Steve Hackett takes us through the records that really impacted his life and talks about his new Album, The Night Siren
Sergeant Pepper's Lonely Hearts Club Band by The Beatles
The Beatles employed music from around the world on this album, from the end of the pier to the far pavilions of India. It opened up the possibility of genre mixing. Suddenly, the global village was encapsulated on vinyl. It seemed to be much more than an album. It was as if the Beatles had held up a mirror to a world that was reflected back in extraordinary colour.
This album opened a world of possibilities in music, fashion and art. It made me realise that a record could be like a film for the ear, taking you through many scenes where virtually anything was possible...
Selling England by the Pound by Genesis
For a young, struggling band of 23-year-olds, as we were in Genesis at the time, 1973 proved to be a heady year. We were thrilled to hear that John Lennon was enjoying listening to Selling England by the Pound. I felt the album showed how we had evolved as players and writers to come up with something that was typically English but was making an impression internationally because of its idiosyncratic character and its mercurial nature.
As a package it was full of surprises, from Betty Swanick's beautiful cover to the epic quality of the track “Dancing with the Moonlit Knight”, which combined influences from Scottish plainsong to Jazz fusion. I felt proud to be playing guitar with such an extraordinary band.
Segovia Plays Bach by Andrès Segovia
I chose this classical album because from the very first note I was thrilled to hear what the classical guitar could do in the hands of such an eloquent and gifted player. It sounded as if I was listening to a small orchestra.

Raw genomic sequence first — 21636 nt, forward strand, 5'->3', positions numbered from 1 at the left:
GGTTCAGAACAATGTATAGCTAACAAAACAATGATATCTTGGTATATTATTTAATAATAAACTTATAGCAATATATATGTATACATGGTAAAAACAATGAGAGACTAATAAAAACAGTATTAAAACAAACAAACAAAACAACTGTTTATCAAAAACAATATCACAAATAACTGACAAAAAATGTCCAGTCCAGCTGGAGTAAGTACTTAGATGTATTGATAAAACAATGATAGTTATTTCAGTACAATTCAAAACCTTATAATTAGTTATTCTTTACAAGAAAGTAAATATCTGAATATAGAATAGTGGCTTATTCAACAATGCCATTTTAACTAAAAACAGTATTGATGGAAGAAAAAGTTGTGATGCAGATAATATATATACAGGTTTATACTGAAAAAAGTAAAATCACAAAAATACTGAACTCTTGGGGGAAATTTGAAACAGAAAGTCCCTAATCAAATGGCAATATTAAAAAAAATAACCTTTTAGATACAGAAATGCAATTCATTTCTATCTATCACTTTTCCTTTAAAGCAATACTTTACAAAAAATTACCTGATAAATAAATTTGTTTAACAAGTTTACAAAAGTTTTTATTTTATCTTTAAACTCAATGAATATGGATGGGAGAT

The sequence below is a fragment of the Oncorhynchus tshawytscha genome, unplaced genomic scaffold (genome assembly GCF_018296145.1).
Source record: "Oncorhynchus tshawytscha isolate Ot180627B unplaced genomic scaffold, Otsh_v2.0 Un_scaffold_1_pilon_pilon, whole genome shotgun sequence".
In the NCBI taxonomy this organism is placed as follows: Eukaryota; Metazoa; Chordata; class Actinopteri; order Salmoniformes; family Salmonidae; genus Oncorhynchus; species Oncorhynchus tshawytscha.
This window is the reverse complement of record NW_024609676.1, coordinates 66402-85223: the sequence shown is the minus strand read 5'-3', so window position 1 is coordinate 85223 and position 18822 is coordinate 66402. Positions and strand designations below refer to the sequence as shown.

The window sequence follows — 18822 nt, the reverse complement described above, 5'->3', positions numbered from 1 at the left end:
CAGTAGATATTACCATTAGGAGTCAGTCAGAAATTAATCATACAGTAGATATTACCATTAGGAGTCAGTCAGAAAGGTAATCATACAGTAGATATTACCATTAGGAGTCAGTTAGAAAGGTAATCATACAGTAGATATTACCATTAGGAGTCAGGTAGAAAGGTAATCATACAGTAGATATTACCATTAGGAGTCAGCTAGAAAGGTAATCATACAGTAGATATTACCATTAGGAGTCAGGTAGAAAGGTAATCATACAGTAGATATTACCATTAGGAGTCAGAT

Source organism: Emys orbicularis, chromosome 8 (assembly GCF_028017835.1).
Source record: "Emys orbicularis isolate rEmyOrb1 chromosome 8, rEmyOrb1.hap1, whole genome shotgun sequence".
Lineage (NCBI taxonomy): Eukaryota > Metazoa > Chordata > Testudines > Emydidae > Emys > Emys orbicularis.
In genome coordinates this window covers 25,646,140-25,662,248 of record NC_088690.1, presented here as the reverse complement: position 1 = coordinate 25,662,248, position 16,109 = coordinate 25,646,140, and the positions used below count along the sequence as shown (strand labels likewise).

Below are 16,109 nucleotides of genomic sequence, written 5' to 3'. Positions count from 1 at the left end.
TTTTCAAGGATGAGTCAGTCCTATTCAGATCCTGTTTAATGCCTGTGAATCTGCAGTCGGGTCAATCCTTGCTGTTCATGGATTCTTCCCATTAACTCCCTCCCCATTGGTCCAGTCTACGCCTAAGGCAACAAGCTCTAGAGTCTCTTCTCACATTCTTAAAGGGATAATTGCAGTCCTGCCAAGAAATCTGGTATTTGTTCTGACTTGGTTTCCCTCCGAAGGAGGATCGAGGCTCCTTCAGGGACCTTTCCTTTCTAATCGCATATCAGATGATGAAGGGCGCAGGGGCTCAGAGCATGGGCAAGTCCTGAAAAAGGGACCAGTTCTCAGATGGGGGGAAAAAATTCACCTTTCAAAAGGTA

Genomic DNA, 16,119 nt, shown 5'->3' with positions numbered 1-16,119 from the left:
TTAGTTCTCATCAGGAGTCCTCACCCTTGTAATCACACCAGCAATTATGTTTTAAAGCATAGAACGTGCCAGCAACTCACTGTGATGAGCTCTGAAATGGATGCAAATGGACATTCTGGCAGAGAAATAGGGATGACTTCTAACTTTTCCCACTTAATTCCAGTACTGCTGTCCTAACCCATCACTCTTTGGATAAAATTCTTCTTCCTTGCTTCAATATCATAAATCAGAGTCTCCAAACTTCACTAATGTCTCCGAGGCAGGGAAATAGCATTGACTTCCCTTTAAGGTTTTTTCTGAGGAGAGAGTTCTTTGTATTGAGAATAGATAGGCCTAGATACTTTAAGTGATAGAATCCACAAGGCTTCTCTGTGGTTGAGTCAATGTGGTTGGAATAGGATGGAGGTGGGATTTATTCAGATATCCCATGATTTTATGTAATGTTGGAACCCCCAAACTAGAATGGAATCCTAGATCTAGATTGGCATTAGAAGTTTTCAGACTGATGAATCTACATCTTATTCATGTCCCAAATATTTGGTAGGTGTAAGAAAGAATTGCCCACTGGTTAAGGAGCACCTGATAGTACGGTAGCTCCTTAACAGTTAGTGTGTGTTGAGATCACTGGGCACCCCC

At times it sounded more like piano than guitar and at others—it seemed to thunder like a symphony to my young ears. It inspired me to play classical guitar and also challenged me to combine classical elements with rock music.
About my new album, The Night Siren…
This latest album of mine was an adventure from the start, taking me into new zones around the world. It involved at least 20 people from numerous countries, as well as instruments and genres from far flung regions.
There was also a social element, showing how people can be enriched by connecting with each other. For instance, two people singing together on the album came from Israel and Palestine respectively... Flying in the face of a move towards division and strife in the world today, I feel this album was personally important with its underlying message of peace.
Steve Hackett’s live DVD, Wuthering Heights: Live in Birmingham, is out on January 26 on Inside Out Music